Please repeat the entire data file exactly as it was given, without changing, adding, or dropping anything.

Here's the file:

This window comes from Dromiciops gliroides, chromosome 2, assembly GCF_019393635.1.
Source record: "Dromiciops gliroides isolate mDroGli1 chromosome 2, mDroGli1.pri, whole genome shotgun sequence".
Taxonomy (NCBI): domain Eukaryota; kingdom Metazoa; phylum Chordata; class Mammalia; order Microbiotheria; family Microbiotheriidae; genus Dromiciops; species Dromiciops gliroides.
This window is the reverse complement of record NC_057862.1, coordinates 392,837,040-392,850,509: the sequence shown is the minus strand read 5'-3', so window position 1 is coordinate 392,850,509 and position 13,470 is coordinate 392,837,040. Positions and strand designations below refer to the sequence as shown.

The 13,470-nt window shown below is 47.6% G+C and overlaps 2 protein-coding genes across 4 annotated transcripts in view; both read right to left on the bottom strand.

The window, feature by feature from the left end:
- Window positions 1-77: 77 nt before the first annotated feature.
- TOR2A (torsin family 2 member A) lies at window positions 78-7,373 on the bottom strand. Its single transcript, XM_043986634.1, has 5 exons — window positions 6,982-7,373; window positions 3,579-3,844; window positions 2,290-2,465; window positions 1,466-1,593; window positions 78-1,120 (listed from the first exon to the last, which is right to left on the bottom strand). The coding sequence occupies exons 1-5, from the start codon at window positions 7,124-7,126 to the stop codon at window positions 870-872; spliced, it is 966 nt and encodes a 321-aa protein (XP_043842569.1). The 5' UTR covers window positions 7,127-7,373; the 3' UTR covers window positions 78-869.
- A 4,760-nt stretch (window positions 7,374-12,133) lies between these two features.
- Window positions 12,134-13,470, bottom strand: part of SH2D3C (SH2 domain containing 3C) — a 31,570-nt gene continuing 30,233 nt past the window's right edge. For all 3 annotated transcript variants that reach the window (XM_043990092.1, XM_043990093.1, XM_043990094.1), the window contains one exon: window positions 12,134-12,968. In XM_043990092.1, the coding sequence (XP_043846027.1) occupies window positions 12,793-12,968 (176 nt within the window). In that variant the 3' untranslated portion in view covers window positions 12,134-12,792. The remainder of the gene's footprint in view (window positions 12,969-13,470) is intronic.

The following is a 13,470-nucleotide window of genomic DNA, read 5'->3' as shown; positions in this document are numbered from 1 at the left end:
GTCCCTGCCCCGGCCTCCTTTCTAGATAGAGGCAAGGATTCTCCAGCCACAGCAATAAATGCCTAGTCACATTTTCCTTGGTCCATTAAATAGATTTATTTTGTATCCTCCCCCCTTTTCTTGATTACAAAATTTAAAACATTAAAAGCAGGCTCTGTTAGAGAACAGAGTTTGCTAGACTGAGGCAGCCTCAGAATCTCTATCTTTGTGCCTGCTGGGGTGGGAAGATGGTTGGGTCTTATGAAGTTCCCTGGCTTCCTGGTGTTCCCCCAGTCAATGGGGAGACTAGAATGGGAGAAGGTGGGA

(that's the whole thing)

This window comes from Dromiciops gliroides, chromosome 2, assembly GCF_019393635.1.
Source record: "Dromiciops gliroides isolate mDroGli1 chromosome 2, mDroGli1.pri, whole genome shotgun sequence".
Taxonomy (NCBI): domain Eukaryota; kingdom Metazoa; phylum Chordata; class Mammalia; order Microbiotheria; family Microbiotheriidae; genus Dromiciops; species Dromiciops gliroides.
This window is the reverse complement of record NC_057862.1, coordinates 392,837,040-392,850,509: the sequence shown is the minus strand read 5'-3', so window position 1 is coordinate 392,850,509 and position 13,470 is coordinate 392,837,040. Positions and strand designations below refer to the sequence as shown.

The 13,470-nt window shown below is 47.6% G+C and overlaps 2 protein-coding genes across 4 annotated transcripts in view; both read right to left on the bottom strand.

The window, feature by feature from the left end:
- Window positions 1-77: 77 nt before the first annotated feature.
- TOR2A (torsin family 2 member A) lies at window positions 78-7,373 on the bottom strand. Its single transcript, XM_043986634.1, has 5 exons — window positions 6,982-7,373; window positions 3,579-3,844; window positions 2,290-2,465; window positions 1,466-1,593; window positions 78-1,120 (listed from the first exon to the last, which is right to left on the bottom strand). The coding sequence occupies exons 1-5, from the start codon at window positions 7,124-7,126 to the stop codon at window positions 870-872; spliced, it is 966 nt and encodes a 321-aa protein (XP_043842569.1). The 5' UTR covers window positions 7,127-7,373; the 3' UTR covers window positions 78-869.
- A 4,760-nt stretch (window positions 7,374-12,133) lies between these two features.
- Window positions 12,134-13,470, bottom strand: part of SH2D3C (SH2 domain containing 3C) — a 31,570-nt gene continuing 30,233 nt past the window's right edge. For all 3 annotated transcript variants that reach the window (XM_043990092.1, XM_043990093.1, XM_043990094.1), the window contains one exon: window positions 12,134-12,968. In XM_043990092.1, the coding sequence (XP_043846027.1) occupies window positions 12,793-12,968 (176 nt within the window). In that variant the 3' untranslated portion in view covers window positions 12,134-12,792. The remainder of the gene's footprint in view (window positions 12,969-13,470) is intronic.

The following is a 13,470-nucleotide window of genomic DNA, read 5'->3' as shown; positions in this document are numbered from 1 at the left end:
GTCCCTGCCCCGGCCTCCTTTCTAGATAGAGGCAAGGATTCTCCAGCCACAGCAATAAATGCCTAGTCACATTTTCCTTGGTCCATTAAATAGATTTATTTTGTATCCTCCCCCCTTTTCTTGATTACAAAATTTAAAACATTAAAAGCAGGCTCTGTTAGAGAACAGAGTTTGCTAGACTGAGGCAGCCTCAGAATCTCTATCTTTGTGCCTGCTGGGGTGGGAAGATGGTTGGGTCTTATGAAGTTCCCTGGCTTCCTGGTGTTCCCCCAGTCAATGGGGAGACTAGAATGGGAGAAGGTGGGA